At Horwitz, Horwitz & Associates, our Illinois personal injury attorneys will work to help you get the money you deserve if your workers’ compensation claim has been denied. We have extensive experience fighting for injured workers’ rights and have a deep knowledge of how the system works.
Let us put that knowledge to work for you. Call (800) 985-1819 or contact us online to schedule your free consultation.
Purpose of workers’ compensation
Workers’ compensation is a form of insurance that most employers are required to carry to help support and protect their employees. It’s intended to provide financial and medical support to employees who get injured or become sick due to the nature of their job.
The primary objectives of workers’ compensation are:
- To provide financial assistance to employees who are injured or become ill as a result of their job, regardless of who is at fault for the injury or illness.
- To provide medical treatment.
- To help you return to work as soon as possible.
- To reduce the financial burdens on you and your family.
- To provide a fair and efficient system for resolving disputes between employees and employers.
In most cases, employees aren’t able to sue their employer for negligence in the event of an injury or illness. Instead, they must rely on the workers’ compensation system. This is known as the “exclusive remedy” clause, and it’s intended to provide a prompt and efficient way for employees to receive benefits for job-related injuries or illnesses without the need for a long and costly legal battle.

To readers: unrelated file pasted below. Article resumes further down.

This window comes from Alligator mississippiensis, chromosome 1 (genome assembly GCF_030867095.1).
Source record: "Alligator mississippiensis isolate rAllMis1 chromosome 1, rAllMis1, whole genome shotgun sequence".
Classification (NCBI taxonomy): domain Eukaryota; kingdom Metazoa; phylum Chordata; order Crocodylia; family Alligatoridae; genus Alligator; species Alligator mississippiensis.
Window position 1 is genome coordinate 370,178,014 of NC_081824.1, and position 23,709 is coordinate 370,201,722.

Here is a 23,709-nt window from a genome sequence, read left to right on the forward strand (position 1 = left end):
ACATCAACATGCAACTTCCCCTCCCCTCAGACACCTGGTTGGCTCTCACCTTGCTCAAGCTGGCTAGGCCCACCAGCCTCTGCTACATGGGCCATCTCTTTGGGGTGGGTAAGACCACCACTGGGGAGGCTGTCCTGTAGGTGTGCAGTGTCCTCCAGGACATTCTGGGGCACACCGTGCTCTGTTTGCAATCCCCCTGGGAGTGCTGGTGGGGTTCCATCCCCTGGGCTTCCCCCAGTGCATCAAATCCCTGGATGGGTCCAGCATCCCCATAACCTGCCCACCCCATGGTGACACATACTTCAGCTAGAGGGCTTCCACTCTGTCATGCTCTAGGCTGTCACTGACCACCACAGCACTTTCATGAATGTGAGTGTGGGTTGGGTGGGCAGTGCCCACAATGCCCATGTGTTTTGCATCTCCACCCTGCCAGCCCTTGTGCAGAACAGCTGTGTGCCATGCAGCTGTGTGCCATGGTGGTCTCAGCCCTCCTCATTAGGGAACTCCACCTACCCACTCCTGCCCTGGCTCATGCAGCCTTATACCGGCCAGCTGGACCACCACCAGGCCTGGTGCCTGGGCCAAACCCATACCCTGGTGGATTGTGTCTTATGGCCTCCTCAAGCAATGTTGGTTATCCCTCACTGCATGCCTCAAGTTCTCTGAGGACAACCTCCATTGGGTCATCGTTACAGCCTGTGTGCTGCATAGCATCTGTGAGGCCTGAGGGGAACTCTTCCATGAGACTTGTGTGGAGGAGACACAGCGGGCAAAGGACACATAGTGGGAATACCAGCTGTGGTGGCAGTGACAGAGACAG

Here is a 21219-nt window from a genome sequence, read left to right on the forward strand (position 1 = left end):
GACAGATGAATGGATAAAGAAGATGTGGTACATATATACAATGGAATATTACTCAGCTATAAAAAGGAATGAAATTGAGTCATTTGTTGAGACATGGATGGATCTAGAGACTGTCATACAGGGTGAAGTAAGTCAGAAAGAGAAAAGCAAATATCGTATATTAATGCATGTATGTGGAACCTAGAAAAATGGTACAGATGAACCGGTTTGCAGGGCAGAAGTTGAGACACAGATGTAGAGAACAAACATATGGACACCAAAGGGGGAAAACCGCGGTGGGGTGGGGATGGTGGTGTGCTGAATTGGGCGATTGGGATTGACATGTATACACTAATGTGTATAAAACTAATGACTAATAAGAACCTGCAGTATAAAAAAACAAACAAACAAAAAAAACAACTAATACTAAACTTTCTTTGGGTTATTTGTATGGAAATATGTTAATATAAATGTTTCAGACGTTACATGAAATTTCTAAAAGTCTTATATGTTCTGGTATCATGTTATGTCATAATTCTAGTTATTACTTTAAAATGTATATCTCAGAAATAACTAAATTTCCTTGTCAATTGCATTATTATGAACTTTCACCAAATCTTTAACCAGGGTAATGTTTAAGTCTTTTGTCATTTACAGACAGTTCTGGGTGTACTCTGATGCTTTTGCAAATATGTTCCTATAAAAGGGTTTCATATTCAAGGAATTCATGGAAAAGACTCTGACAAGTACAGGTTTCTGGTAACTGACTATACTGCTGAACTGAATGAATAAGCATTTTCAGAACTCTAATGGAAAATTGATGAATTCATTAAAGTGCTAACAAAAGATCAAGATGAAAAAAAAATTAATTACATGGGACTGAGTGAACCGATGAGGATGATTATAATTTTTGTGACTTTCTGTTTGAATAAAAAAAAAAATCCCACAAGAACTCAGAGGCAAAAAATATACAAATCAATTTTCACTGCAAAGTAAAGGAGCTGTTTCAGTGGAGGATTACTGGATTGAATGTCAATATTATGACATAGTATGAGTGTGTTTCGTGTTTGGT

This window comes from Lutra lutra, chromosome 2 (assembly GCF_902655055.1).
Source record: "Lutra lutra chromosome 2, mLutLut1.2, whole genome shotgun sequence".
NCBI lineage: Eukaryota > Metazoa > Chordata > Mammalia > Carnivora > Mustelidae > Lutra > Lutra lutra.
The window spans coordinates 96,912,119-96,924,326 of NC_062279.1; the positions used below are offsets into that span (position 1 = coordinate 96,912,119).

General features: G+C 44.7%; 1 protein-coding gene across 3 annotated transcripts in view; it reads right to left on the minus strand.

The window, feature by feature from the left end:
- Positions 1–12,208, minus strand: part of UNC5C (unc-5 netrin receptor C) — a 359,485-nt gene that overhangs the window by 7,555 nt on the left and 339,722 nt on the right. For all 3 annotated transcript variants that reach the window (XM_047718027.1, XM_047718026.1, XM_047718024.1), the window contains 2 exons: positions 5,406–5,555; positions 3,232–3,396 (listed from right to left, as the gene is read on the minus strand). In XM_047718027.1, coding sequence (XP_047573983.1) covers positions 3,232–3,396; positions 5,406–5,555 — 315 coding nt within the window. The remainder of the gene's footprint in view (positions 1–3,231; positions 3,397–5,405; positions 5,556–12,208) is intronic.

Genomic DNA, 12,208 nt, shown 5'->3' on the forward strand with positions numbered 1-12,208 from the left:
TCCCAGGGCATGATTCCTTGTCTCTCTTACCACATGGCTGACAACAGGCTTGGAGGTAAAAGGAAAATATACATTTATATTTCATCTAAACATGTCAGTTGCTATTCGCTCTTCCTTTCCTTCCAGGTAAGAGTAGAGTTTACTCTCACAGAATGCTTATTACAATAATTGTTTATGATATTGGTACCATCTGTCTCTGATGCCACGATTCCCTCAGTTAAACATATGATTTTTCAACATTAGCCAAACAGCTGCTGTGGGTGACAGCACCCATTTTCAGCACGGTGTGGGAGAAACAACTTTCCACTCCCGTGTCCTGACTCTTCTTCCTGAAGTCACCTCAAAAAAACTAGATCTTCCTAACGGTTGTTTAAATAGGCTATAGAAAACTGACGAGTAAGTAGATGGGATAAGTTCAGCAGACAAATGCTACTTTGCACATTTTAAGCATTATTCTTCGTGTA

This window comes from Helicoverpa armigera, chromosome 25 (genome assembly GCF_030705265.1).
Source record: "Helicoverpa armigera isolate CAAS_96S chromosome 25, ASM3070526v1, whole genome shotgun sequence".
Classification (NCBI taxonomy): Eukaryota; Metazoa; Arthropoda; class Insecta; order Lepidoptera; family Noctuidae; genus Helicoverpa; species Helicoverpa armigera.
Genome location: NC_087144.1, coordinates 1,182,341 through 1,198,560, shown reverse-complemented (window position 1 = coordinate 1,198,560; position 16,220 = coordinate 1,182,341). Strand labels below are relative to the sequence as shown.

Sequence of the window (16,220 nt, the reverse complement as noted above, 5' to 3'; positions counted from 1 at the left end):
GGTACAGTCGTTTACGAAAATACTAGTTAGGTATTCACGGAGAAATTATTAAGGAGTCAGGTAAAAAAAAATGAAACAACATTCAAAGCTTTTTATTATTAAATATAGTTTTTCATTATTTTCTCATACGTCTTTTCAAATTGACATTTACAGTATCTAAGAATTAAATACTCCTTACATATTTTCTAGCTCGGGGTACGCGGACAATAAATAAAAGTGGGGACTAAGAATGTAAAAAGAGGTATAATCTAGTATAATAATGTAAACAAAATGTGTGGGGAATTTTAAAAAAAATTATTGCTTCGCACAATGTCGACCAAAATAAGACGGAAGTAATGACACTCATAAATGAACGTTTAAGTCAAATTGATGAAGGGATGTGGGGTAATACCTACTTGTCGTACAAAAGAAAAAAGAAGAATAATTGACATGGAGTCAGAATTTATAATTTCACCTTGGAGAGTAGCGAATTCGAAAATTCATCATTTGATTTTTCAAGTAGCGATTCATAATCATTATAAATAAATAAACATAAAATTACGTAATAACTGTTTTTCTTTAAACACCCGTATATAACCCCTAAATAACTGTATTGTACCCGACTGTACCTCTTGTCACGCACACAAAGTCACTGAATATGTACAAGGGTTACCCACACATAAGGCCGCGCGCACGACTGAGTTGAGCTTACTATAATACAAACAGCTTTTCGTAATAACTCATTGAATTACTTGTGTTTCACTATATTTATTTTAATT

Eligibility for workers’ compensation benefits
In Illinois, most employees are eligible to file a workers’ compensation claim, including employees full-time, part-time, or temporary employees, as well as independent contractors in some cases.
A workers’ comp attorney can help determine if you’re eligible to file a claim. They can also help guide you through the process of filing a claim and help you understand the rights and benefits you’re entitled to under the law.
The process of filing a workers’ compensation claim in Illinois typically involves the following steps:
- Seek medical treatment – Your health is your top priority. Get whatever treatment is needed for the injury you’ve suffered as soon as possible.
- Notify your employer – Inform your employer of your injury or illness as soon as practicable, and provide them with all the necessary details, including the date, time and location of the incident, the nature of the injury or illness, and the identity of any witnesses.
- File a claim – Within three years of the date of your injury or illness, file a claim with the Illinois Workers’ Compensation Commission (IWCC) by completing the necessary forms and providing any required documentation such as medical reports.
- Attend a hearing – After your claim is filed, you may be required to attend a hearing at the IWCC. This is an opportunity for you to present your case and for the IWCC to hear from any other parties involved, such as your employer or their insurance company.